As of today, Dr. Goodreader is available on your Kindle for the low price of $4.99 on Amazon.
I’ve been working on the best and most engaging way to have my students use written conversations to discuss literature. When students discuss verbally, often the shy students hang back and don’t engage. Plus, as I circulate around the classroom I get an idea of how discussions are going, but I really have no data to use for formative assessment.
I’ve tried Collaborize Classroom, which I love, but it was not as free-flowing as I would like. I think it is best used for an asynchronous discussion for homework.
In the past, I’ve had students write in their notebooks and then pass them to each other which works fairly well, but the writing takes up a fair amount of time and slows down the discussion.
Recently I tried Today’s Meet, which is a backchannel site, and I am flag-waving fan. It’s super simple to work. You name your room (see screenshot), give your students the link, and you’re ready to roll.
I first tried it out in a professional development workshop I delivered and it was a rousing success. Many teachers added to the conversation and made the presentation much richer through their participation.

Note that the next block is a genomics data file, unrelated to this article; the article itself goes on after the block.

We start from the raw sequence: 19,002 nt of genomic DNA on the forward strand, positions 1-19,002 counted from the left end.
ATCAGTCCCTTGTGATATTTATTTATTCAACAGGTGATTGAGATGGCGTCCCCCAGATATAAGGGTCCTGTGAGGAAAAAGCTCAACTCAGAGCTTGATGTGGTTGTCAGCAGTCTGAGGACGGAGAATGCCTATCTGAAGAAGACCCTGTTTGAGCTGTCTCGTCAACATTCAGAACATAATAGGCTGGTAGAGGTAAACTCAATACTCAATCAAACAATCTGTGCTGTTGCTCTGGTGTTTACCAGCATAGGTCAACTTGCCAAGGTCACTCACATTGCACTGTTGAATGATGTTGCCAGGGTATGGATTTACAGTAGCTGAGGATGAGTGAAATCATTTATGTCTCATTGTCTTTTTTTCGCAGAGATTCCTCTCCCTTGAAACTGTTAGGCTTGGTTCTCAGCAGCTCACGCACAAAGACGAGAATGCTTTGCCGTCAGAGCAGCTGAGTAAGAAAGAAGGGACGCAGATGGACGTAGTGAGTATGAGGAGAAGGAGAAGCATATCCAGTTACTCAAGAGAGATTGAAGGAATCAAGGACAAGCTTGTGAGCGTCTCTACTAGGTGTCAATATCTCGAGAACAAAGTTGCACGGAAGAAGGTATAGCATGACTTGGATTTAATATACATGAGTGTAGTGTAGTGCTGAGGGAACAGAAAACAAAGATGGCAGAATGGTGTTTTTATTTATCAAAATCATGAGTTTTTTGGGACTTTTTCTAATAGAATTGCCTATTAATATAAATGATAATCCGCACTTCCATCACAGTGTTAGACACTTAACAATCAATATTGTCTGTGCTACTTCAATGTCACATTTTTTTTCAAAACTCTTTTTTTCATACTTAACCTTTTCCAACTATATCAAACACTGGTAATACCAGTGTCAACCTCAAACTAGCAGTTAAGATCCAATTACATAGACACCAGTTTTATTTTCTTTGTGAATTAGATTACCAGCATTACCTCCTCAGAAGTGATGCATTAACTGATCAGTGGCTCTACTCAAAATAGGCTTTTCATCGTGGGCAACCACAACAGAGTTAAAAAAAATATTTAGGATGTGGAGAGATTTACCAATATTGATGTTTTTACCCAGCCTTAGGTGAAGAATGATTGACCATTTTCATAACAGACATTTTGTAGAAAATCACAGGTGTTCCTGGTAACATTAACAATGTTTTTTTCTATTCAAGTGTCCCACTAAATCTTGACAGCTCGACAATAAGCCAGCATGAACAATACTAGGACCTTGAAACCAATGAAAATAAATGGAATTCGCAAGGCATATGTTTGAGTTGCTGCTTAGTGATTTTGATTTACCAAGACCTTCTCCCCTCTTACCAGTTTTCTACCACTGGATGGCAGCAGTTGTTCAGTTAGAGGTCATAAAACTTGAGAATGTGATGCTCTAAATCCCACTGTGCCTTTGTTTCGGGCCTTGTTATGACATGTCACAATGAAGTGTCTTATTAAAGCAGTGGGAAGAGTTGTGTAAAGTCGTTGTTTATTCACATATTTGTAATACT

In my class we first tried a whole class (19 students) discussion on Today’s Meet, which was a total disaster. A discussion with the class divided into two halves was doable, but I’m going to set up rooms for each of my table groups next time. You can save the transcript of the discussions and use them to teach discussion skills or use them for assessments.
My sister recently gave me four “Miss Read” books, part of a series written by an English country teacher. I was reading Village Diary, written in 1957, and had to laugh at the following as it could be said today:
The child today, used as he is to much praise and encouragement, finds it much more difficult to keep going as his task gets progressively long. Helping children to face up to a certain amount of drudgery, cheerfully and energetically is one of the biggest problems that teachers, in these days of ubiquitous entertainment, have to face in our schools; and the negative attitude, in so many homes, of “How-much-money-can-I-get-for-how-little-work?” does nothing to help them in their daily battle.
I just finished my Master’s Degree in Literacy at UNE–and my last project was so exciting. I did an action research project about instituting the Common Core Standards at my school–Country Day School in Escazu, Costa Rica. I focused on teaching close reading skills, using higher text complexity levels for short text, and argument writing. It was a ball! Here’s a link to the Action Research Paper.
Since we’re implementing the CCSS at my International school in Costa Rica, I had to quickly study up on argument reading and writing. I’d taught persuasive writing (letters and editorials) but never really taught argument writing. I turned to George Hillocks, Jr., one of my go to guys, and he did not disappoint.
His book is written for grades 6-12, and I’m pretty much using the whole first half of the book which is about the basics of argument writing for my 6th grade unit.